John Robert Thompson Jr. (September 2, 1941 – August 30, 2020) is a former American college basketball coach for the Georgetown Hoyas. Thompson was inducted into the Naismith Basketball Hall of Fame in 1999; he was instrumental in establishing the Big East conference in the early 80’s as Georgetown became a perennial powerhouse.
In 1984, he became the first African-American head coach to win a major collegiate championship, capturing the NCAA Men’s Division I Basketball Championship when Georgetown, led by Patrick Ewing, defeated the University of Houston 84–75.
His career took off at Providence College, when he led the Friars to the 1963 NIT Championship and, as team captain, he took PC to their first NCAA tournament in 1964.
He was drafted by the Celtics in the 3rd round of the NBA draft, spending two seasons backing up Bill Russell for the NBA champs before moving on to coaching, where his style was influenced by his time with Red Auerbach. Thompson’s legacy includes coaching four players that would join him in the Hall of Fame: Patrick Ewing, Alonzo Mourning, Dikembe Mutombo and Allen Iverson.
The basketball world lost former NCAA coach and NBA Champion John Thompson in 2020. Sports Journalist Kevin McNamara interviewed the Hall of Fame Coach many times and shares his memories of Big John Thompson. For your convenience, his remarks are transcribed below the video (lightly edited for clarity).
Q: I know that John Thompson was best known as the coach for Georgetown, right, but he was also a great player, wasn’t he?
KM: Well, it’s funny that that gets lost in the shuffle. He was a great player at Providence College in Rhode Island in the early 1960s. When the Friars won NIT championships in 1961 and 63. He left the school as the all time leading scorer and scoring average player in prior history when they had Hall of Famers like Lenny Wilkens, Ray Flynn, really, really good players. And then he went on and he was a backup center to Bill Russell on two NBA champion Boston Celtic teams. So, [he] had a really good playing career before he decided to go into coaching back in Washington, DC.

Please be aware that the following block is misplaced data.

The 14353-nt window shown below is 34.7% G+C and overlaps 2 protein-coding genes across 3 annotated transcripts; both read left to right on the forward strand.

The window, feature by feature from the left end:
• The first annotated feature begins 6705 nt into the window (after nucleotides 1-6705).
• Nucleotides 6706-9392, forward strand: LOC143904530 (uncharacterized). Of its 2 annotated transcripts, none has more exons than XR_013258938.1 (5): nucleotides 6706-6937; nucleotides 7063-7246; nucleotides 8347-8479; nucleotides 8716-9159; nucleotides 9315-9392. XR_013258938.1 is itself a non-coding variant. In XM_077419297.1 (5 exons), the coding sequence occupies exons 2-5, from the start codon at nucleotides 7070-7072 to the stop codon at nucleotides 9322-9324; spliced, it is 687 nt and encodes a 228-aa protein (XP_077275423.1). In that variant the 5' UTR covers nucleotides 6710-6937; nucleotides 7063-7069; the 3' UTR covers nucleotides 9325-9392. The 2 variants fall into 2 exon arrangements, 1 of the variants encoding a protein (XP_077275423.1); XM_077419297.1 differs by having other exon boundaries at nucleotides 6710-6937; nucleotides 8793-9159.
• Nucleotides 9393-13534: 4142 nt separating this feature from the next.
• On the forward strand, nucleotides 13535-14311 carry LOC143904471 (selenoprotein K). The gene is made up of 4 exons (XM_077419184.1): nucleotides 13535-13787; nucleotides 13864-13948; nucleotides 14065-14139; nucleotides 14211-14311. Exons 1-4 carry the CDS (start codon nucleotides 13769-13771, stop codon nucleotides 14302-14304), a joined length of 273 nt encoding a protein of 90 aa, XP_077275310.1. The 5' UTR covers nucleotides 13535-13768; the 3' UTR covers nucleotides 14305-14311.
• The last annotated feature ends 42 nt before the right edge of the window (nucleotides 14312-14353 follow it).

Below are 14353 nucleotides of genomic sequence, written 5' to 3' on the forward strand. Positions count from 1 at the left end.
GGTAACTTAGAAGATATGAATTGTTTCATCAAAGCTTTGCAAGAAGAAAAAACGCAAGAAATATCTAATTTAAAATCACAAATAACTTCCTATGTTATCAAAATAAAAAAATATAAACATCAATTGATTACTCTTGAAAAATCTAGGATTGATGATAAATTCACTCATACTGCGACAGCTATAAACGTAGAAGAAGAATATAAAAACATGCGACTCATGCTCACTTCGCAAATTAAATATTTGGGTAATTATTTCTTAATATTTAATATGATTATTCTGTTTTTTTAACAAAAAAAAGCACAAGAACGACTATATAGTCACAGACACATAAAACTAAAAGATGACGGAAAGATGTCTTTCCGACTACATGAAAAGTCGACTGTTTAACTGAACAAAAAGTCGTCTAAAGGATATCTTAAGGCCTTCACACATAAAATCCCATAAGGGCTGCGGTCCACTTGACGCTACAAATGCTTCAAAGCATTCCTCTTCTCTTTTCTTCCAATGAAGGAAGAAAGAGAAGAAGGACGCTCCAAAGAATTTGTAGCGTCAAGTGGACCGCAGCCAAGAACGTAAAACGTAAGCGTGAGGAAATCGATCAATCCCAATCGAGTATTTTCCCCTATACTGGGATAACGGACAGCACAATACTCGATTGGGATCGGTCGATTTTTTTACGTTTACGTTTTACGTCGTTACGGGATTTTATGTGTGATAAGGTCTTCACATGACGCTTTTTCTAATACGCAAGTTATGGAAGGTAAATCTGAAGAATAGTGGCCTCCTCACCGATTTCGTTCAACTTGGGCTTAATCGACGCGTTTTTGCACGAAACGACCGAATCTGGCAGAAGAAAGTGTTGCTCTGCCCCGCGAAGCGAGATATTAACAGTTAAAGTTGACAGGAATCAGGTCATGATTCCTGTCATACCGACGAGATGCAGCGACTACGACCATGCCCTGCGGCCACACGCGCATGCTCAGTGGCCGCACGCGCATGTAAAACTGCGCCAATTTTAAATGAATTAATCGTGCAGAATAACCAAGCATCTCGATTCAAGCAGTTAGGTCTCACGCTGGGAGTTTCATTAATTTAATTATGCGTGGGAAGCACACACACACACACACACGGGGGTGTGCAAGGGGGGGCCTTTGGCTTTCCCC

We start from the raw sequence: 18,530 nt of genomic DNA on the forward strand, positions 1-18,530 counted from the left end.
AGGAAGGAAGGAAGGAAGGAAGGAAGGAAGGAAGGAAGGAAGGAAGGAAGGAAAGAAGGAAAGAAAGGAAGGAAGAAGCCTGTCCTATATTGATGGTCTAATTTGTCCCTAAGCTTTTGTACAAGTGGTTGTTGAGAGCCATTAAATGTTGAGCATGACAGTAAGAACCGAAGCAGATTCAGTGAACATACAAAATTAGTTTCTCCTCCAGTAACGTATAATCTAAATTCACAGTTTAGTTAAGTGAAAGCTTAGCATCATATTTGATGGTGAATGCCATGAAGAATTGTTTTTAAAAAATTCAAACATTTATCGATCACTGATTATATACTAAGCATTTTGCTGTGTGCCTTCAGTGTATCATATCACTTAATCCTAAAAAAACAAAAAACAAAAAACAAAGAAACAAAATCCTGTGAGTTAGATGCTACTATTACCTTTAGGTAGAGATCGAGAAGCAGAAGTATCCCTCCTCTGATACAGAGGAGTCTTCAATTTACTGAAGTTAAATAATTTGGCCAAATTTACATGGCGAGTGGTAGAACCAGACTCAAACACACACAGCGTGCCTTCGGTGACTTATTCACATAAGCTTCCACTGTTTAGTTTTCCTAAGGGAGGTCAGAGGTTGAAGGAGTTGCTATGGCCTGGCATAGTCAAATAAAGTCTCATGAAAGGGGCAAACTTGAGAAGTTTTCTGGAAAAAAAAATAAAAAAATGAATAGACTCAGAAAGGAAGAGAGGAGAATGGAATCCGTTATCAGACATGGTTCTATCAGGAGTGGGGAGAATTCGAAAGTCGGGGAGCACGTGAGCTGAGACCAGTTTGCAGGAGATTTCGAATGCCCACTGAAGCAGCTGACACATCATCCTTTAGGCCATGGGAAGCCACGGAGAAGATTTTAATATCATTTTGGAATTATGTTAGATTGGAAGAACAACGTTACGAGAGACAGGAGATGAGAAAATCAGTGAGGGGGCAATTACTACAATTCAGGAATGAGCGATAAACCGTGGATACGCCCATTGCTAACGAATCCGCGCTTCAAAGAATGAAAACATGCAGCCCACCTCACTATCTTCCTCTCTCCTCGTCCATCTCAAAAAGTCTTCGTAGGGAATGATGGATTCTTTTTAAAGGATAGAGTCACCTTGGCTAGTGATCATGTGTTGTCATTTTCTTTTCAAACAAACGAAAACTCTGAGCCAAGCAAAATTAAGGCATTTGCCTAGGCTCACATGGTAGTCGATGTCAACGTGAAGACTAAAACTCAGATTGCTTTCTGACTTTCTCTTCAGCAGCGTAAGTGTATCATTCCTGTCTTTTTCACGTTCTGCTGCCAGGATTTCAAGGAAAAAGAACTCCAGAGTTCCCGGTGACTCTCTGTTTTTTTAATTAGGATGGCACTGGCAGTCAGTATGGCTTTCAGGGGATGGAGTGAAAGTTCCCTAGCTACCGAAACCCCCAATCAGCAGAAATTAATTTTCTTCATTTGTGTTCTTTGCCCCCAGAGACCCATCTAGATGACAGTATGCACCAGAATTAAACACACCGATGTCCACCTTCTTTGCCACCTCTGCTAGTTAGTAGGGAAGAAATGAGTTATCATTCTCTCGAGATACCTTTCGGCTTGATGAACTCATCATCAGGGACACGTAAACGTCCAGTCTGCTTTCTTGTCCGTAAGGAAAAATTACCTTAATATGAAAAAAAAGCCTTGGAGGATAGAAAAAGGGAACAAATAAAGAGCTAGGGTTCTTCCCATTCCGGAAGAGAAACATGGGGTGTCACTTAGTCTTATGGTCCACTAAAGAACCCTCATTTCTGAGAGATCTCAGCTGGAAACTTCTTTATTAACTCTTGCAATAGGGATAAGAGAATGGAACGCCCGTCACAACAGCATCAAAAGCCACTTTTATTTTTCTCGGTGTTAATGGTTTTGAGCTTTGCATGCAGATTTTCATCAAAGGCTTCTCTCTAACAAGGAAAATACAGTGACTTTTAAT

Q: Talk a little bit about his time at Georgetown.
KM: Well, when he was hired in 1973, Georgetown was not on the basketball map. But this was before the Big East. Before really, Eastern basketball had a definition. And John Thompson instantly became a magnet for kids throughout the east, and especially in that DC, Virginia, Maryland area. And within three years, he had them in the NCAA Tournament. And when the Big East was born in 1979/80, John Thompson was ready. And in 1981, he happened to secure the recruiting rights to the very best player in the country by the name of Patrick Ewing out of Cambridge, Massachusetts, and sure enough, Patrick led the Hoyas to great heights and went on to become a Naismith Hall of Fame player.
Q: Oh my gosh, yeah. So John Thompson in the Hall of Fame. How does he rank with the greats of the game?
KM: You know, John had a great coaching career. There’s no two ways about it. The actual basketball part. He’s best known for one of the very best defenses aggressive in your face, man-to-man, end-to-end defense with great rim protectors. Think of some of these big men that he had: Dikembe Mutombo, Patrick Ewing, Alonzo Mourning. All three are in that Basketball Hall of Fame and all three played under John Thompson at Georgetown, I’d say in that 1980s, mid 90s era. It’s Dean Smith. It’s Bobby Knight. And it’s John Thompson. Those three probably a cut above everybody else.
Q: John Thompson was very influential in a lot of the inner cities as well. And I know that he stood up for a lot of, you know, inequality and racial discrimination. When you interviewed him, did he speak candidly about those experiences?
KM: Oh, there’s no question. He was known as Big John for a reason. He carried a big stick. Six foot 10″ big guy, loud, leader. He protested before protesting was cool. Biggest thing was in 1990. He walked off the floor in protest of a new NCAA rule under discussion that was called Prop 48. Where, where all incoming students had to have a certain SAT score in order to access a scholarship. And John thought that the ACT and SAT were racially biased, which 30 years later, I think everyone is accepting that that’s the fact. Coach Thompson was certainly ahead of his time. And when he spoke, people listened.